MARQUETTE – Most everyone can remember those dreaded last few days of school, when it seemed teachers and students alike were wondering why they were still sitting in a classroom when the sun was shining so brightly outside.
But students and staff at North Star Academy are removing that end-of-the-school-year apathy with a final week called ‘project term.’
Running from June 2 until this coming Wednesday for middle and high school students, project term consists of participating in one of several project options, allowing students to spend their final school days learning practical skills like how to fly an airplane, how to prepare school meals approved by the U.S. Department of Agriculture, or one of a number of other activities.
For elementary students, the project term began Friday.
North Star CEO Karen Anderson said the term, a North Star tradition at least a decade in the making, may not have been started to rid the school of the end-of-the-year blues, but “it certainly has alleviated it.”
“It is high energy and very enthusiastic and very positive right up until that last minute,” Anderson said.
She said the term gives students a chance to learn a new skill.
“The teachers prepare these curriculums to go with each of these projects,” Anderson said. “Cooking, sports types of activities, everything has an educational aspect to it as well. They’re highly enthusiastic right until that last minute of school.”
And in some cases – like in the project term led by middle school teacher Michele Talsma – these project terms can help prepare students for next school year.
Talsma is a teacher in the middle school’s Community Environmental Education Program. Her project is centered around outdoor activities, with students constructing an outdoor rain garden that will grow native species. They’re also learning how to fly fish, use a GPS and shoot a bow and arrow.
“They’re learning skills right now that they’re going to be able to apply next year,” Talsma said, as students in the CEEP program next year will work on native species and environmental restoration projects.
Students signed up for Talsma’s term will also learn about several nonprofit and governmental agencies as they partner with the Hiawatha National Forest, Great Lakes Indian Fish and Wildlife Commission, Northern Michigan University and Trout Unlimited to complete projects and learn specific skill sets.
Talsma said she designed the project term to offer students an opportunity to try something they may not otherwise have been able to do and to introduce them to life-long activities.
“It’s something they can take with them and they’ll grow with it over time,” Talsma said.
On Thursday, Talsma’s students began working on what will be a two-year project to construct a fully-functioning rain garden and native species area on North Star’s campus, a project Talsma has been hoping to do for some time.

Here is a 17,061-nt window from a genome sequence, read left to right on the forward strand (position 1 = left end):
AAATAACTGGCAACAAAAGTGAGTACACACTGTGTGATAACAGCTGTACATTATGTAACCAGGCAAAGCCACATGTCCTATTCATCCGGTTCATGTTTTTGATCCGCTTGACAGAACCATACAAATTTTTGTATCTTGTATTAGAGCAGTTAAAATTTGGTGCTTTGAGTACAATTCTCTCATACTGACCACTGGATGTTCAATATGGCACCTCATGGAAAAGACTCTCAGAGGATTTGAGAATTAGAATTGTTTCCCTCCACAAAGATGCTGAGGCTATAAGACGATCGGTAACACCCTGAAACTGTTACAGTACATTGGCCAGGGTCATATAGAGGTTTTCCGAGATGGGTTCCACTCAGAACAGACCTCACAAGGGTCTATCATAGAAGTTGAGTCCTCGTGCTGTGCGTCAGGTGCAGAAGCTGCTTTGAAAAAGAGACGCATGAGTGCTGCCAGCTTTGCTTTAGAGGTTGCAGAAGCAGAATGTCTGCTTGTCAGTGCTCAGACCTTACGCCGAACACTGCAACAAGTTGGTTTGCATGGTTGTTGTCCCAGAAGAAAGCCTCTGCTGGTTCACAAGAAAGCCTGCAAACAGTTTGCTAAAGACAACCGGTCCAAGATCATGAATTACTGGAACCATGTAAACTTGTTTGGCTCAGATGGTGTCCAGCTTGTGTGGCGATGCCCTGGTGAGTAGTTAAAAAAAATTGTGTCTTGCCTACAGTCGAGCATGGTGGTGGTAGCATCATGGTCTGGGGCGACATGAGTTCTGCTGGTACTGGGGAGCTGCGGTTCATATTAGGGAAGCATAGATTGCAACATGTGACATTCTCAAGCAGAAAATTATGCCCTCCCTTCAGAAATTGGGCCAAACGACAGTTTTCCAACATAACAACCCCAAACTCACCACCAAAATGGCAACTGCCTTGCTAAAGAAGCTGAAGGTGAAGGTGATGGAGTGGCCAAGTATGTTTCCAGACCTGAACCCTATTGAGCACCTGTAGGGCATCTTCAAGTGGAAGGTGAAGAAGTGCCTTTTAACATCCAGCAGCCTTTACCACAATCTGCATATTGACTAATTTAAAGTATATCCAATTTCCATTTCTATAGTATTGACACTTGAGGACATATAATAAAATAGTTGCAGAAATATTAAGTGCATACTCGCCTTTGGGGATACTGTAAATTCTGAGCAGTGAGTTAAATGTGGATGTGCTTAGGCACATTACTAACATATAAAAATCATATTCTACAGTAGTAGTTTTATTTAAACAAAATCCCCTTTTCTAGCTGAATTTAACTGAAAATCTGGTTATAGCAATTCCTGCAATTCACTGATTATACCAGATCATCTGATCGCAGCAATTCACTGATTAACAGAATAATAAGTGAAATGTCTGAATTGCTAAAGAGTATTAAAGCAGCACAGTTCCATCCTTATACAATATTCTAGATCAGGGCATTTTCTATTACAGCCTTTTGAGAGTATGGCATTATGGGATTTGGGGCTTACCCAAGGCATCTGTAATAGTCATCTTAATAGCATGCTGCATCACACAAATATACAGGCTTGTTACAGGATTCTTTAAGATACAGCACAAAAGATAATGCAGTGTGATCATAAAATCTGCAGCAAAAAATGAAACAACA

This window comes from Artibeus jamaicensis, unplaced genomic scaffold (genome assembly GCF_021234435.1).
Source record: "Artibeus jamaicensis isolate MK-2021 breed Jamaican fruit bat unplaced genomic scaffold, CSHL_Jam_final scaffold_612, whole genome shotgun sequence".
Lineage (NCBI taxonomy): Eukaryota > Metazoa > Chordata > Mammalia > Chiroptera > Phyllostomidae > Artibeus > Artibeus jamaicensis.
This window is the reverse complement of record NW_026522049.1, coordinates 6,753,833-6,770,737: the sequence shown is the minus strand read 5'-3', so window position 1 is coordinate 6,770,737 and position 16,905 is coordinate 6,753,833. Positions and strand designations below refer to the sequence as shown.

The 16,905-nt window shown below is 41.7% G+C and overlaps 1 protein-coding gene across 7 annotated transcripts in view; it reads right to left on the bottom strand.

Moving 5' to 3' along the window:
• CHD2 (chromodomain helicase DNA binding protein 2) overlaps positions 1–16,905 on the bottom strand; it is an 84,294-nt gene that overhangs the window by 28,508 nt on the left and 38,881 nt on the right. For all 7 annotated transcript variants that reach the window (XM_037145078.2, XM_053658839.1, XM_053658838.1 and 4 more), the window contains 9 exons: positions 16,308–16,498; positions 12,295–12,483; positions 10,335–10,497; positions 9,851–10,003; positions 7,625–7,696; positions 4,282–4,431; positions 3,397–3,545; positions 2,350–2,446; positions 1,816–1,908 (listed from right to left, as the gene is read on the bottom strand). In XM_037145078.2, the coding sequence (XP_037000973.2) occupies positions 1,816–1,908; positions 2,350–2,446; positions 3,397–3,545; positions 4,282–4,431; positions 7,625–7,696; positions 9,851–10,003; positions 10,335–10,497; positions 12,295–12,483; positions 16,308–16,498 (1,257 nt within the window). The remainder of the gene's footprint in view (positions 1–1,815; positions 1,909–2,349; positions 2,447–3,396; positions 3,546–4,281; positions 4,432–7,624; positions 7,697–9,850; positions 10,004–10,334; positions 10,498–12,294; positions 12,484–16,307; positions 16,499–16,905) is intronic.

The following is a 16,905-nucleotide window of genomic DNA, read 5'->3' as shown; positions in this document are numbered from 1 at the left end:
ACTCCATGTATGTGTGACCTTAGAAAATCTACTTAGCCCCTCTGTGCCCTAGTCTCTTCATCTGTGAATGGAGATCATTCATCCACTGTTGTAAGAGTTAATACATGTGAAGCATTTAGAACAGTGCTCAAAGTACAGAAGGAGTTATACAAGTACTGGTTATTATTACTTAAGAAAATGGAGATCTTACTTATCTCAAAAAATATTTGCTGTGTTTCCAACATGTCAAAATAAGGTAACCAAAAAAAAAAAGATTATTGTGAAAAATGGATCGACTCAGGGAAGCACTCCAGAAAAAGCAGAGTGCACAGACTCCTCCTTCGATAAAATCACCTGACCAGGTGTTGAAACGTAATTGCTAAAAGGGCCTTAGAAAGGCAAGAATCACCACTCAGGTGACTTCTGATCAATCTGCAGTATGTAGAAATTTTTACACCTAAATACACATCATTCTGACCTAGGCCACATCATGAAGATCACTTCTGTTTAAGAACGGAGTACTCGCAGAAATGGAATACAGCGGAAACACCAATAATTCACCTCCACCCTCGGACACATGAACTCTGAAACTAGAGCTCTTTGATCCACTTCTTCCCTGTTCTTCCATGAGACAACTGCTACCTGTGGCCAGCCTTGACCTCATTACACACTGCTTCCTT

She said partnering with the agencies listed above and seeing the work they have done in the way of native species restoration inspired her to do something about a serious erosion problem on the school’s campus.
“Watching all of their work and all of their developments and all of their contributions to the environment inspired me to do my native species garden,” Talsma said.
Seventh-grade students Paige Dunlap and Addison Cook said they signed up for Talsma’s project term because they enjoy being outside and were interested in helping with the rain garden.
“I don’t usually get to do labor a lot,” Cook said. “I like getting some work done.”
Students involved in the aviation project term, conducted in partnership with Chapter 850 of the Experimental Aircraft Association, expressed similar reasons for signing up, saying they thought it was a great opportunity to learn something they may never have otherwise.
“I thought it would be cool to fly a plane before (driving) a car,” said Vauda Grizzel, an eighth-grader.
Taught by either full-time college aviation faculty or experienced pilots, the aviation project term had students learn about airplane maintenance as well as how to properly prepare and file a flight plan and even gave them the chance to fly in a small plane to Munising and back from the Boreal Aviation Terminal in K.I. Sawyer on Friday.
Roger Bentlage, an EAA member, volunteered his time along with fellow EAA members to fly with the kids. He said he saw the project as an opportunity to help mold future pilots.
“If we get them interested in it now, then with luck, some of them will become general aviation or military or commercial pilots somewhere down the road,” Bentlage said.
He said flying with the students was a great way to give them a hands-on experience. After spending two days learning the mechanics of flying, the students got a chance to take the controls as they made the return trip from Munising. One student took right to it, Bentlage said.
“He was rock solid,” Bentlage said. “He’d never been in the airplane before, period. So it was kind of fun. Now all he’s saying is ‘I’m going to be a pilot, I’m going to be a pilot.'”
Brianna Wandahsega said she was nervous at first as the plane left the runway Friday, but soon she was too busy learning the controls to be nervous.
“I thought it was pretty cool,” she said.
Students were also given a tour of Sawyer International Airport, including getting a chance to head up into the control tower, and visited the aviation facilities at NMU.
As an added bonus, some students on the ground at the Boreal terminal got a special surprise when a Navy T45 landed there. Flown by Navy Lt. Luke Rice and Navy LT. JG Ryan Furtnur on a training exercise, the pair brought a couple of students out to the plane, showing them how it worked and giving them a first-hand view of the cockpit.
Jackie Stark can be reached at 906-228-2500, ext. 242. Her email address is email@example.com.